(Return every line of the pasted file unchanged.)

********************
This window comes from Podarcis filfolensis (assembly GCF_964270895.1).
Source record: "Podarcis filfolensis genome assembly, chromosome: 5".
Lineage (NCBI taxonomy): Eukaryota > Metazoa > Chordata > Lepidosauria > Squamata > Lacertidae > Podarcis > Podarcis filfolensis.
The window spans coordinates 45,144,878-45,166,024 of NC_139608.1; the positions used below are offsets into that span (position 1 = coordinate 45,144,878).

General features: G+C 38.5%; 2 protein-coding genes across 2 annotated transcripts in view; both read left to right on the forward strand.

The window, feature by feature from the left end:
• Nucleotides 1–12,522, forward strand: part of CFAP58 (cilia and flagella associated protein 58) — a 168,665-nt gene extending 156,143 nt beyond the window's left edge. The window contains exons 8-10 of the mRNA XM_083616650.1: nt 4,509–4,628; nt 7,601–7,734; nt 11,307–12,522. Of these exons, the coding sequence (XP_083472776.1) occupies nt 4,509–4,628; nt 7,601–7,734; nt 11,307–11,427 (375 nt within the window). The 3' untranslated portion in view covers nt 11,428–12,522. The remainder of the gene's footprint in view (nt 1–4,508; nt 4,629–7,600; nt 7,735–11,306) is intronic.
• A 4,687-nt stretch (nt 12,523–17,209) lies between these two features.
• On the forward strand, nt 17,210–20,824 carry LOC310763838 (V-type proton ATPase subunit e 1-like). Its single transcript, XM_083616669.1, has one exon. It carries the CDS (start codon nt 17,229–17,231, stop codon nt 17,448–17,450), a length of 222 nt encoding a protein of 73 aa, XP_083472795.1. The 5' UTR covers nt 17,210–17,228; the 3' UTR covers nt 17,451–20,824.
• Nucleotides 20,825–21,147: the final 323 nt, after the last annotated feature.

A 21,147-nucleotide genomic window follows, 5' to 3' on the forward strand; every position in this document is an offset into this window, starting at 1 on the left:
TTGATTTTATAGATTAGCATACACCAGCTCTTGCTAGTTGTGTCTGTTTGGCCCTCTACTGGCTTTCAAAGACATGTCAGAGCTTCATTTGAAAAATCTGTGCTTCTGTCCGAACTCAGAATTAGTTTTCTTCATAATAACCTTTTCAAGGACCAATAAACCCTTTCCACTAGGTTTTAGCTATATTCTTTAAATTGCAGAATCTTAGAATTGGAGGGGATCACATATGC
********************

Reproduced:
This window comes from Podarcis filfolensis (assembly GCF_964270895.1).
Source record: "Podarcis filfolensis genome assembly, chromosome: 5".
Lineage (NCBI taxonomy): Eukaryota > Metazoa > Chordata > Lepidosauria > Squamata > Lacertidae > Podarcis > Podarcis filfolensis.
The window spans coordinates 45,144,878-45,166,024 of NC_139608.1; the positions used below are offsets into that span (position 1 = coordinate 45,144,878).

General features: G+C 38.5%; 2 protein-coding genes across 2 annotated transcripts in view; both read left to right on the forward strand.

The window, feature by feature from the left end:
• Nucleotides 1–12,522, forward strand: part of CFAP58 (cilia and flagella associated protein 58) — a 168,665-nt gene extending 156,143 nt beyond the window's left edge. The window contains exons 8-10 of the mRNA XM_083616650.1: nt 4,509–4,628; nt 7,601–7,734; nt 11,307–12,522. Of these exons, the coding sequence (XP_083472776.1) occupies nt 4,509–4,628; nt 7,601–7,734; nt 11,307–11,427 (375 nt within the window). The 3' untranslated portion in view covers nt 11,428–12,522. The remainder of the gene's footprint in view (nt 1–4,508; nt 4,629–7,600; nt 7,735–11,306) is intronic.
• A 4,687-nt stretch (nt 12,523–17,209) lies between these two features.
• On the forward strand, nt 17,210–20,824 carry LOC310763838 (V-type proton ATPase subunit e 1-like). Its single transcript, XM_083616669.1, has one exon. It carries the CDS (start codon nt 17,229–17,231, stop codon nt 17,448–17,450), a length of 222 nt encoding a protein of 73 aa, XP_083472795.1. The 5' UTR covers nt 17,210–17,228; the 3' UTR covers nt 17,451–20,824.
• Nucleotides 20,825–21,147: the final 323 nt, after the last annotated feature.

A 21,147-nucleotide genomic window follows, 5' to 3' on the forward strand; every position in this document is an offset into this window, starting at 1 on the left:
TTGATTTTATAGATTAGCATACACCAGCTCTTGCTAGTTGTGTCTGTTTGGCCCTCTACTGGCTTTCAAAGACATGTCAGAGCTTCATTTGAAAAATCTGTGCTTCTGTCCGAACTCAGAATTAGTTTTCTTCATAATAACCTTTTCAAGGACCAATAAACCCTTTCCACTAGGTTTTAGCTATATTCTTTAAATTGCAGAATCTTAGAATTGGAGGGGATCACATATGC